By Graham Whitham
Another week, another story about high levels of poverty in the UK. This time from the Social Metrics Commission who have developed a new measure of poverty. You might understandably ask whether we needed a new measure of poverty but bear with me, this one has a backstory.
Back in 2010 the Labour Government passed the Child Poverty Act. It set in stone four child poverty reduction targets to be met in 2020/21. Fast-forward a few months and the incoming Coalition Government and think tanks such as Policy Exchange, set out concerns about the way in which poverty was being measured. The argument was that the previous government’s approach had been too narrow. Those making such arguments often undermined their position by referring to ‘the child poverty measure’, when in fact four measures had been adopted and sometimes by a simple failure to understand the difference between mean and median averages.
Things came to a head in 2012 when the Government published a poorly written consultation on child poverty measurement. It was rightly panned. The government had reached a dead-end; critical of the measures as set out in the Child Poverty Act, but unable to set out an adequate replacement.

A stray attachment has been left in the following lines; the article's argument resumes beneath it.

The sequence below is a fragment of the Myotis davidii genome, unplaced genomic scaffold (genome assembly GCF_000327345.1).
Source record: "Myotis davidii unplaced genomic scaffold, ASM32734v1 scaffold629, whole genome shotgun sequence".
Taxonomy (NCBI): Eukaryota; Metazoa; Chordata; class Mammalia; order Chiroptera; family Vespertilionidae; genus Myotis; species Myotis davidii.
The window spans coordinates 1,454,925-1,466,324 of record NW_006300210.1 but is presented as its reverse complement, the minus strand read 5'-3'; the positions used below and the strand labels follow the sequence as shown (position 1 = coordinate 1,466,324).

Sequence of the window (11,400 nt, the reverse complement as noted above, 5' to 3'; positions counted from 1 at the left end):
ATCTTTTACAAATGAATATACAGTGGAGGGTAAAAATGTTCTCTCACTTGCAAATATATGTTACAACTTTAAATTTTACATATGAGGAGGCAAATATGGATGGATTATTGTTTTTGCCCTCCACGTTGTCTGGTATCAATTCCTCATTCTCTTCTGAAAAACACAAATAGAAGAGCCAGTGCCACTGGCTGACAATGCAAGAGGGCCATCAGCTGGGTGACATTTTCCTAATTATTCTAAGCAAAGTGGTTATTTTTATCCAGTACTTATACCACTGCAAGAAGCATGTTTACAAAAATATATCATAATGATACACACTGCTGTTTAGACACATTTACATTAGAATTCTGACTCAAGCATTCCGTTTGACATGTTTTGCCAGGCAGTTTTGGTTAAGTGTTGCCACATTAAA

Iain Duncan Smith scrapped the 2020 targets and, in their place, came a duty to report on levels of educational attainment and the number of children in workless households. Given that neither of these things are measures of child poverty, it didn’t exactly solve the problem of government having no meaningful measure or measures of poverty in place around which it could build a coherent strategy.
To overcome the impasse, former special adviser to IDS – Philippa Stroud – set up the Social Metrics Commission. She brought together a panel of experts to establish a new measure of poverty around which a consensus could
The results were published last week, showing more than 14 million people, including 4.5 million children, are living in poverty in the UK. The new measure does some things the measures in the 2010 Act don’t, for example taking into account savings as well as income and looking at household outgoings.
Whether this has all been worthwhile is another question. It is hoped that it will act as a catalyst for the Government to re-establish a meaningful agenda on poverty. Eight years have been wasted arguing about how poverty should be measured, and these arguments are part of the reason why there is a such a vacuum when it comes to government policy. Only radical steps to halt soaring child rates will have made the work of the Social Mobility Commission worth it.